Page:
|VolunteerToday.com ~~ The Electronic Gazette for Volunteerism|
| ASK CONNIE
VT readers ask questions about volunteer management
and administration. Ask Connie, an experienced volunteer manager, consultant
and trainer, provides the answers for all to see.
I’m curious as to people’s thoughts on asking volunteers to sign a “contract/agreement” such as on the job description. What might be the pros and cons of this?
Volunteering, by its very definition, means there is no remuneration given for the time, talents, and expertise that someone contributes to an organization. A contract, on the other hand, implies that goods and/or services are given in exchange for something, e.g., usually money. So, when we talk about a “volunteer contract” it can be perceived by volunteers as a contradiction in terms. I prefer to use the term “volunteer commitment” instead. I believe this accurately gets to the heart of what we’re seeking – a commitment from someone to abide by the organization’s policies or perform tasks described in a volunteer position description, etc.
Problems down the road with volunteers usually result from a lack of clear understanding of the expectations, both yours and theirs. Asking them to acknowledge in writing that they have read and understood the volunteer position description (or the organization’s policies, etc.) helps to re-enforce their commitment to the work they have agreed to do for your organization. It raises the “psychic bar” somewhat and often compels them to ask questions about anything they don’t understand. It’s human nature to take something more seriously when we have to “sign for it.”
So, I can’t think of any reason why a volunteer would resist acknowledging receipt of their position description or a copy of the organization’s policies. When they realize (and I hope you will explain this to them) that the purpose is to ensure they understand the expectations of the organization, their role in meeting them, and the resources and support they will receive to accomplish them, they should realize it is in their best interest to confirm their commitment.
My organization is planning to begin background checks for both staff and volunteers. What advice do you have for me as the volunteer program manager?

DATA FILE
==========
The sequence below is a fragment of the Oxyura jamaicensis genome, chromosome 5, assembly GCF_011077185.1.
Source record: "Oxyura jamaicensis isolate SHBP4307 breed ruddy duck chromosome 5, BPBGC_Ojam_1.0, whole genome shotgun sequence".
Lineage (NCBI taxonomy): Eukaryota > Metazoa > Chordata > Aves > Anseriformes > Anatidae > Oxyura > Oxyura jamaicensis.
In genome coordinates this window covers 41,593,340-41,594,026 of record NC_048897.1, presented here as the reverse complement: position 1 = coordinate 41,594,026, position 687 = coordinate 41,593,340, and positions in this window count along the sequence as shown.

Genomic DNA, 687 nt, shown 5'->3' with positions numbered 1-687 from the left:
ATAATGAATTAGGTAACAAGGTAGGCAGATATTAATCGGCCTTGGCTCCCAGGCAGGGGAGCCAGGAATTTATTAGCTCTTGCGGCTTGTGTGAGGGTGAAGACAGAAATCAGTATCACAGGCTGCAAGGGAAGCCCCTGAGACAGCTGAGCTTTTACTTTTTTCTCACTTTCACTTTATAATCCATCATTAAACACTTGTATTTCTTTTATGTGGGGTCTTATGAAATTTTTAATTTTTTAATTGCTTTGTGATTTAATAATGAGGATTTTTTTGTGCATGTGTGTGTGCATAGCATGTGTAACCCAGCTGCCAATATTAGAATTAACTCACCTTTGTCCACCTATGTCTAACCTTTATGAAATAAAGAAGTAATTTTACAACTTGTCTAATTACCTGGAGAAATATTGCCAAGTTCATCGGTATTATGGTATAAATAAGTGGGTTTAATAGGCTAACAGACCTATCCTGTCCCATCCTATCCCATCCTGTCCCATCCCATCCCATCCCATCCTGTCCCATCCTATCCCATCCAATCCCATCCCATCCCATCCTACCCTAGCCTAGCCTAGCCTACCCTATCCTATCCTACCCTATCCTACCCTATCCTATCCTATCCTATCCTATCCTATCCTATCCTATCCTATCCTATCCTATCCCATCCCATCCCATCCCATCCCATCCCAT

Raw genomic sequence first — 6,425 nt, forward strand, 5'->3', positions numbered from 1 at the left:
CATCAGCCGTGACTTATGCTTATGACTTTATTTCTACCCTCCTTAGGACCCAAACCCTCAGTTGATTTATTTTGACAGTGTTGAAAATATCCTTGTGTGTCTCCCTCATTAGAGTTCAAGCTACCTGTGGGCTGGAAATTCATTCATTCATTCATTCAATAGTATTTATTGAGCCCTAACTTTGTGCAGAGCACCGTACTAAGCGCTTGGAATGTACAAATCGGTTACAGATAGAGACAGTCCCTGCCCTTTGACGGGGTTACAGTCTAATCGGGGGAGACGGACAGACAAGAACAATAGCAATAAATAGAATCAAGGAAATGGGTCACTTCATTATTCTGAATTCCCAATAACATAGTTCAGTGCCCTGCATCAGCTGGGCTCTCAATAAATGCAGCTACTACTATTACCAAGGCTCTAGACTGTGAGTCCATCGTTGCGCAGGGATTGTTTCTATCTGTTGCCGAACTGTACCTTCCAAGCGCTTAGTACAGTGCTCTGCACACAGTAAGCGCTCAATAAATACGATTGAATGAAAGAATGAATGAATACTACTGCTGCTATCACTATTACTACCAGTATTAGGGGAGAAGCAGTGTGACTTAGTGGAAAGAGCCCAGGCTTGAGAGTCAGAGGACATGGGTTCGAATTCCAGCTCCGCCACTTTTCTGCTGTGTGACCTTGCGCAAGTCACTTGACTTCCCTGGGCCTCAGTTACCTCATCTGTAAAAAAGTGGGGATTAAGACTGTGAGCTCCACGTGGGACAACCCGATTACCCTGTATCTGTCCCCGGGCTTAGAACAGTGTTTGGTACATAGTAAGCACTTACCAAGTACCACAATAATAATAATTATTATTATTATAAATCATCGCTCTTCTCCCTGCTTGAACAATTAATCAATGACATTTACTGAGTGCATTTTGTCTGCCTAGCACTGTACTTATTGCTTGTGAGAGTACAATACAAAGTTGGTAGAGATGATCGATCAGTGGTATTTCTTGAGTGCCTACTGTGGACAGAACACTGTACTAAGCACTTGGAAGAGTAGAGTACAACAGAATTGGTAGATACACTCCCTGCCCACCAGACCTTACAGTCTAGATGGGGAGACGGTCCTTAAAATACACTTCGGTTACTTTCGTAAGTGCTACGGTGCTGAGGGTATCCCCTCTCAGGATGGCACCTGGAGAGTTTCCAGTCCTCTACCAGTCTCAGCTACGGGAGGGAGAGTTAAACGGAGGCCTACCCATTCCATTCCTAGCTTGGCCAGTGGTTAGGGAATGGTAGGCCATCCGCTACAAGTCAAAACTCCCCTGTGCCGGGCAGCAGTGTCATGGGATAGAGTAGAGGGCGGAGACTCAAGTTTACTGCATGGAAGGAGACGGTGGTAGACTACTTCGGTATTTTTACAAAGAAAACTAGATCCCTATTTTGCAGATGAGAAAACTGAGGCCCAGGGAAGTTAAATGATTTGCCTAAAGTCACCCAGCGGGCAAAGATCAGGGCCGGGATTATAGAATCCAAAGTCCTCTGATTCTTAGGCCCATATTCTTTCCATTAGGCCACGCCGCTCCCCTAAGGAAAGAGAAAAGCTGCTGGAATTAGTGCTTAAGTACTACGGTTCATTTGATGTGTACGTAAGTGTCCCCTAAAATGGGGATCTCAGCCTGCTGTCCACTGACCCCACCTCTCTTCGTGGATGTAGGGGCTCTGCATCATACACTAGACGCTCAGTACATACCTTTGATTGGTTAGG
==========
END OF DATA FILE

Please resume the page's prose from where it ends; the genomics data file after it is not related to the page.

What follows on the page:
Background checks are very much a fact of life now. While they seem very straightforward for staff, there are some specific things to consider for volunteers:
You may meet some resistance from long-time volunteers who will wonder why their background needs to be checked now since they’ve been volunteering for the organization for a long time. I recommend framing this new policy as one that your organization has adopted and it is being implemented for both existing staff as well as volunteers.
I am updating my volunteer application. Are there any new questions I should add?
One of my clients recently updated their volunteer application and added a section that I like called “Previous Experience.” We usually ask for any previous employment or volunteer experience, but they expanded this section by adding the following:
For each of the above categories there is space to give a brief description, name of organization, years of service or participation, etc. You could add categories that relate specifically to your organization and “mine” more information about potential volunteers.
Connie Pirtle, of Strategic NonProfit-Resources, has 15 years' experience in working with volunteers. She has consulted and/or trained for such organizations as the Washington National Cathedral, Anchorage Symphony Orchestra, Chamber Music America, and the Association for Volunteer Administration.
Send your questions to Connie
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